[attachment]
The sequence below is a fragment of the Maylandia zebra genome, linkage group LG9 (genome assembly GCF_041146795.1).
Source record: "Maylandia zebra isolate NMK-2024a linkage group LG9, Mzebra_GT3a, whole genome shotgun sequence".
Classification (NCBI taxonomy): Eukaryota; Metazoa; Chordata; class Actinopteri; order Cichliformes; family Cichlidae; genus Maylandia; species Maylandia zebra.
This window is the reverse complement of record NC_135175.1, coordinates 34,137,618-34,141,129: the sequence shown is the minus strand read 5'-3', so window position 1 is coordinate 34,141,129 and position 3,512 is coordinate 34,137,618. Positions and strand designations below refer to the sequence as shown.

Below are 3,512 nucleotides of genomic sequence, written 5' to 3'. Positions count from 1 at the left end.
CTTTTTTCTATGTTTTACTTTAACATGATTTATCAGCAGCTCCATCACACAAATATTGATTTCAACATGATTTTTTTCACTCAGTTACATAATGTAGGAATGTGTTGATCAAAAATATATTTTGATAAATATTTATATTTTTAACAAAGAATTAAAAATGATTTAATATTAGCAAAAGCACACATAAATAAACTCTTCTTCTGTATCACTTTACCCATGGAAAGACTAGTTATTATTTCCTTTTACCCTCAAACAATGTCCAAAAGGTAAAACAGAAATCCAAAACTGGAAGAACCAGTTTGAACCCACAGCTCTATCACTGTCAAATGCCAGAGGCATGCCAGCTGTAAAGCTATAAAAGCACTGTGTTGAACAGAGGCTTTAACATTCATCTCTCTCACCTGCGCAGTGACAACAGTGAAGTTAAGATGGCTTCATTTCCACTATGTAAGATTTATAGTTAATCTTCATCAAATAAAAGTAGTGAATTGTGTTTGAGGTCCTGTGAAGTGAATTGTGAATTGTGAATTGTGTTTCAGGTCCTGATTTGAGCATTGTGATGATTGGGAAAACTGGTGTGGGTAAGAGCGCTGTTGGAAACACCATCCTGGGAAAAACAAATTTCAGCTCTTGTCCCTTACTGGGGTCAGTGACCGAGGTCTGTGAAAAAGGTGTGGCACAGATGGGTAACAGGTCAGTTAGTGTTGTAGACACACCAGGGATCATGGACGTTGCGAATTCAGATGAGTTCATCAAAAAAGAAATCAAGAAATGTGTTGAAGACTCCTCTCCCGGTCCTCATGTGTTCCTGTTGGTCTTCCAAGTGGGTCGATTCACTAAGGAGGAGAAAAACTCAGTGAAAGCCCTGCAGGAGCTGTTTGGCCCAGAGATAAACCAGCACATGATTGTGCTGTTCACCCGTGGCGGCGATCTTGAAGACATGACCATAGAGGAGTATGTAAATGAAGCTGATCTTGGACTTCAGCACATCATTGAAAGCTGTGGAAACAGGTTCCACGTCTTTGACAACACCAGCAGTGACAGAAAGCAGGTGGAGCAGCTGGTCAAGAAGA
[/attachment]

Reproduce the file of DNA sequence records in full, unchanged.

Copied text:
The sequence below is a fragment of the Maylandia zebra genome, linkage group LG9 (genome assembly GCF_041146795.1).
Source record: "Maylandia zebra isolate NMK-2024a linkage group LG9, Mzebra_GT3a, whole genome shotgun sequence".
Classification (NCBI taxonomy): Eukaryota; Metazoa; Chordata; class Actinopteri; order Cichliformes; family Cichlidae; genus Maylandia; species Maylandia zebra.
This window is the reverse complement of record NC_135175.1, coordinates 34,137,618-34,141,129: the sequence shown is the minus strand read 5'-3', so window position 1 is coordinate 34,141,129 and position 3,512 is coordinate 34,137,618. Positions and strand designations below refer to the sequence as shown.

Below are 3,512 nucleotides of genomic sequence, written 5' to 3'. Positions count from 1 at the left end.
CTTTTTTCTATGTTTTACTTTAACATGATTTATCAGCAGCTCCATCACACAAATATTGATTTCAACATGATTTTTTTCACTCAGTTACATAATGTAGGAATGTGTTGATCAAAAATATATTTTGATAAATATTTATATTTTTAACAAAGAATTAAAAATGATTTAATATTAGCAAAAGCACACATAAATAAACTCTTCTTCTGTATCACTTTACCCATGGAAAGACTAGTTATTATTTCCTTTTACCCTCAAACAATGTCCAAAAGGTAAAACAGAAATCCAAAACTGGAAGAACCAGTTTGAACCCACAGCTCTATCACTGTCAAATGCCAGAGGCATGCCAGCTGTAAAGCTATAAAAGCACTGTGTTGAACAGAGGCTTTAACATTCATCTCTCTCACCTGCGCAGTGACAACAGTGAAGTTAAGATGGCTTCATTTCCACTATGTAAGATTTATAGTTAATCTTCATCAAATAAAAGTAGTGAATTGTGTTTGAGGTCCTGTGAAGTGAATTGTGAATTGTGAATTGTGTTTCAGGTCCTGATTTGAGCATTGTGATGATTGGGAAAACTGGTGTGGGTAAGAGCGCTGTTGGAAACACCATCCTGGGAAAAACAAATTTCAGCTCTTGTCCCTTACTGGGGTCAGTGACCGAGGTCTGTGAAAAAGGTGTGGCACAGATGGGTAACAGGTCAGTTAGTGTTGTAGACACACCAGGGATCATGGACGTTGCGAATTCAGATGAGTTCATCAAAAAAGAAATCAAGAAATGTGTTGAAGACTCCTCTCCCGGTCCTCATGTGTTCCTGTTGGTCTTCCAAGTGGGTCGATTCACTAAGGAGGAGAAAAACTCAGTGAAAGCCCTGCAGGAGCTGTTTGGCCCAGAGATAAACCAGCACATGATTGTGCTGTTCACCCGTGGCGGCGATCTTGAAGACATGACCATAGAGGAGTATGTAAATGAAGCTGATCTTGGACTTCAGCACATCATTGAAAGCTGTGGAAACAGGTTCCACGTCTTTGACAACACCAGCAGTGACAGAAAGCAGGTGGAGCAGCTGGTCAAGAAGA